MAIZE Impacts

The generation and diffusion of modern maize varieties has been cited as one of the most notable achievements of international agricultural research in Sub-Saharan Africa. Of all the maize varieties grown across the world, half are derived from CIMMYT germplasm. CIMMYT works with local institutions to develop maize which is resistant to drought, diseases and insects. Through international partnerships, improved maize seed is being made available to smallholder farmers throughout the developing world. This is why CIMMYT has joined efforts with the International Institute of Tropical Agriculture (IITA) for MAIZE – the Global Alliance for Improving Food Security and the Livelihoods of the Resource-poor in the Developing World.

When poor farmers adopt new varieties, they generally see a significant rise in their yields and incomes. The estimated number of people moved out of poverty in this way has risen through the 1980s to reach a level of more than one million people per year since the mid-1990s. Over half of these impacts can be attributed to international maize research at the International Institute of Tropical Agriculture (IITA) and the International Maize and Wheat Improvement Center (CIMMYT). Their partnership aims to increase maize productivity in target populations by 33 percent by 2030, reaching 175 million smallholder farm family members by 2030. For these farmers, maize is more than an ingredient, it’s their main source of calories, the food they feed their families, their main source of income and the feed for their livestock – a truly vital component of their daily lives. If we want to address global food security, maize is a critical part of the solution.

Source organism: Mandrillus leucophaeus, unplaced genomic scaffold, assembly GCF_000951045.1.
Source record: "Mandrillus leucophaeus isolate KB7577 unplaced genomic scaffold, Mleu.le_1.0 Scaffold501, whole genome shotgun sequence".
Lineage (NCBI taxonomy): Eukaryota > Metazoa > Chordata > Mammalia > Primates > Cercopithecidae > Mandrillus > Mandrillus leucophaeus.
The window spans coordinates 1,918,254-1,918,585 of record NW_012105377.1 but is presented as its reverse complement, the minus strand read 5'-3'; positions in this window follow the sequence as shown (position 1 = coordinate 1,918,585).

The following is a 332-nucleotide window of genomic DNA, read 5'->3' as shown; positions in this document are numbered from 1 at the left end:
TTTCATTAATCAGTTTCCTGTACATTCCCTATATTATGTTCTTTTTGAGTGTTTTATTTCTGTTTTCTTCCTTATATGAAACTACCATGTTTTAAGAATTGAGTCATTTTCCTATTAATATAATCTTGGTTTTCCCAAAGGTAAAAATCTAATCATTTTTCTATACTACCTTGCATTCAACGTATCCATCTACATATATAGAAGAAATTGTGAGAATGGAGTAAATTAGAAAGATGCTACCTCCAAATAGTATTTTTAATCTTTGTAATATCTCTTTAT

Key facts and figures

  • Modern maize varieties represented less than 5 percent of the maize area in the 1970s but accounted for about 60 percent in 2005.
  • According to FAO data, yields increased from as low as 0.88 tons per hectare (t/ha) in 1971 to over 2 t/ha in 2005, with an average growth rate of 2 percent per year; the area of land sown to maize increased by over 3 percent annually over the same period.
  • The estimated number of people moved out of poverty through adoption of new maize varieties rose gradually during the 1980s to reach more than one million per year during the past 10 years.
  • A total of US $308 million was invested in maize research between 1971 and 2005; international maize research accounted for about 66 percent (US$204 million) of this investment.

Figure1_Cumulative-adoption

Source: Independent Science & Partnership Council (ISPC)/Standing Panel on
Impact Assessment (SPIA) Brief 34, 2010

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